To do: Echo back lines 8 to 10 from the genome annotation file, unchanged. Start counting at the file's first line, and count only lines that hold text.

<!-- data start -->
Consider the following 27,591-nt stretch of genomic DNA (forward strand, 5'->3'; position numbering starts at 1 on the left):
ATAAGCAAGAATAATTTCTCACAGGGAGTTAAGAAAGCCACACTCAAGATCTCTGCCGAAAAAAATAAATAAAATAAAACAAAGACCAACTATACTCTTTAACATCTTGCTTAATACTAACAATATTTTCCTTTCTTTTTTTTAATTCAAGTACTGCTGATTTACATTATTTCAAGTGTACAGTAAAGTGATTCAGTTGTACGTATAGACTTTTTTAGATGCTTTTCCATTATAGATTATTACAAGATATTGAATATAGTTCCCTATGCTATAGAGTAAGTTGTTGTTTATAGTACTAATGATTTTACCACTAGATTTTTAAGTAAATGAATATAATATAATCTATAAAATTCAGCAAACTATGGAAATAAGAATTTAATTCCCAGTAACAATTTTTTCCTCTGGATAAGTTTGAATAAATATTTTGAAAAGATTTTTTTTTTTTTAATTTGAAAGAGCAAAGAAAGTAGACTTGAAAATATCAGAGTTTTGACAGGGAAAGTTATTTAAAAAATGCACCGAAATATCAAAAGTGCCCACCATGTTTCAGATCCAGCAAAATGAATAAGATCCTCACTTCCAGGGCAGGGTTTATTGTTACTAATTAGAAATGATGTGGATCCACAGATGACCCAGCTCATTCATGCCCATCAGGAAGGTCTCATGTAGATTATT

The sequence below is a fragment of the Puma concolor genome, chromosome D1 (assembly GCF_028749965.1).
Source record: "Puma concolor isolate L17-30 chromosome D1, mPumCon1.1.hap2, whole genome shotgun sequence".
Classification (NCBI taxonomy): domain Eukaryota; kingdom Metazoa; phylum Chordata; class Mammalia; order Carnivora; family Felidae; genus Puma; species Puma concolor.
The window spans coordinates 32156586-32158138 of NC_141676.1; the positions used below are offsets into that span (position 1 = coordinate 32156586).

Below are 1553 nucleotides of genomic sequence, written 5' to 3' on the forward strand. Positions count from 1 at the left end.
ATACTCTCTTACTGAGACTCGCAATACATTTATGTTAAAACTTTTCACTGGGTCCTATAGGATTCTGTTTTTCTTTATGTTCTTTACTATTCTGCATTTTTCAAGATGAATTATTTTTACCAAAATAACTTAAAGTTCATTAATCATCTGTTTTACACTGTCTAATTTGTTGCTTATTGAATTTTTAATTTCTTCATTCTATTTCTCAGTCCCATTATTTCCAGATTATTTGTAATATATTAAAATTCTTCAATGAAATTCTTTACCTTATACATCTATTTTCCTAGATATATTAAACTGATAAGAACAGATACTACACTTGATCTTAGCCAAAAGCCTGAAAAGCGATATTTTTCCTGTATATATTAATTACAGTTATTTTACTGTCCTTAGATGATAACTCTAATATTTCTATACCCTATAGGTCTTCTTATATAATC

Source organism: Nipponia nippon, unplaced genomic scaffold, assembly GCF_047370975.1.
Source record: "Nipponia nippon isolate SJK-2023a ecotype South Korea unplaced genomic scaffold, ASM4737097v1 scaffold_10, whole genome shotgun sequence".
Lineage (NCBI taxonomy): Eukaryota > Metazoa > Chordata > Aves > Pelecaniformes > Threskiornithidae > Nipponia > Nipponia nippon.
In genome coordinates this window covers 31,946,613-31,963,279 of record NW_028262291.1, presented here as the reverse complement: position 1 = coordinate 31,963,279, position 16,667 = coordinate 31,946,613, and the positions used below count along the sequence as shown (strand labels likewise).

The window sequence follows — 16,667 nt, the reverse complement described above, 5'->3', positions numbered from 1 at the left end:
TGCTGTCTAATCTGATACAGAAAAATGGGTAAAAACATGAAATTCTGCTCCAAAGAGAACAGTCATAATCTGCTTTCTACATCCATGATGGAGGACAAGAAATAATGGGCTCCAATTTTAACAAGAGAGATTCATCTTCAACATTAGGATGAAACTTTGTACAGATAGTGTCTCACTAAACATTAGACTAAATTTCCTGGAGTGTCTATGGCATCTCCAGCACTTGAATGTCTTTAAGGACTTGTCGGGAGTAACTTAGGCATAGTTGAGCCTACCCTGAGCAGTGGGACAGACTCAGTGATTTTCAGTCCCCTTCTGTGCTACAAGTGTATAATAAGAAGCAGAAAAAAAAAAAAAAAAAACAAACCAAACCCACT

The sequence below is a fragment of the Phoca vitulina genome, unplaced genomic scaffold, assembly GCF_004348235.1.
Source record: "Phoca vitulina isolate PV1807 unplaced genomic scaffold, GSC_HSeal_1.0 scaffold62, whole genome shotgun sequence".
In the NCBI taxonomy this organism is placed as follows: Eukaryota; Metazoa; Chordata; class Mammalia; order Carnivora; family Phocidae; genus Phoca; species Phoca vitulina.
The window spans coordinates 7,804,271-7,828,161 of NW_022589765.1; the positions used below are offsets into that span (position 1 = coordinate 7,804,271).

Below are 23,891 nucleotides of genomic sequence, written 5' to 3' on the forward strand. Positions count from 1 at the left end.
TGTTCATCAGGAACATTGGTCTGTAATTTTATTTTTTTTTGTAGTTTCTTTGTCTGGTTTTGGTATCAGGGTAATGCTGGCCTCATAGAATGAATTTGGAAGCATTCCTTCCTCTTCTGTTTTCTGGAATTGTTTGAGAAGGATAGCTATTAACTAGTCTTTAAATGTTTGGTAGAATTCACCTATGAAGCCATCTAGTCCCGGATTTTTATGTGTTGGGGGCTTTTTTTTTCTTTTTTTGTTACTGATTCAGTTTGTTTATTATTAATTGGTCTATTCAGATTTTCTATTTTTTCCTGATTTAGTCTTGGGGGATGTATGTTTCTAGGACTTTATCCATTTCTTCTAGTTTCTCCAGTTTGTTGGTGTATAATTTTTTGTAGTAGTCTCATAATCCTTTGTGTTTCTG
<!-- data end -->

ATACTCTCTTACTGAGACTCGCAATACATTTATGTTAAAACTTTTCACTGGGTCCTATAGGATTCTGTTTTTCTTTATGTTCTTTACTATTCTGCATTTTTCAAGATGAATTATTTTTACCAAAATAACTTAAAGTTCATTAATCATCTGTTTTACACTGTCTAATTTGTTGCTTATTGAATTTTTAATTTCTTCATTCTATTTCTCAGTCCCATTATTTCCAGATTATTTGTAATATATTAAAATTCTTCAATGAAATTCTTTACCTTATACATCTATTTTCCTAGATATATTAAACTGATAAGAACAGATACTACACTTGATCTTAGCCAAAAGCCTGAAAAGCGATATTTTTCCTGTATATATTAATTACAGTTATTTTACTGTCCTTAGATGATAACTCTAATATTTCTATACCCTATAGGTCTTCTTATATAATC

Source organism: Nipponia nippon, unplaced genomic scaffold, assembly GCF_047370975.1.
Source record: "Nipponia nippon isolate SJK-2023a ecotype South Korea unplaced genomic scaffold, ASM4737097v1 scaffold_10, whole genome shotgun sequence".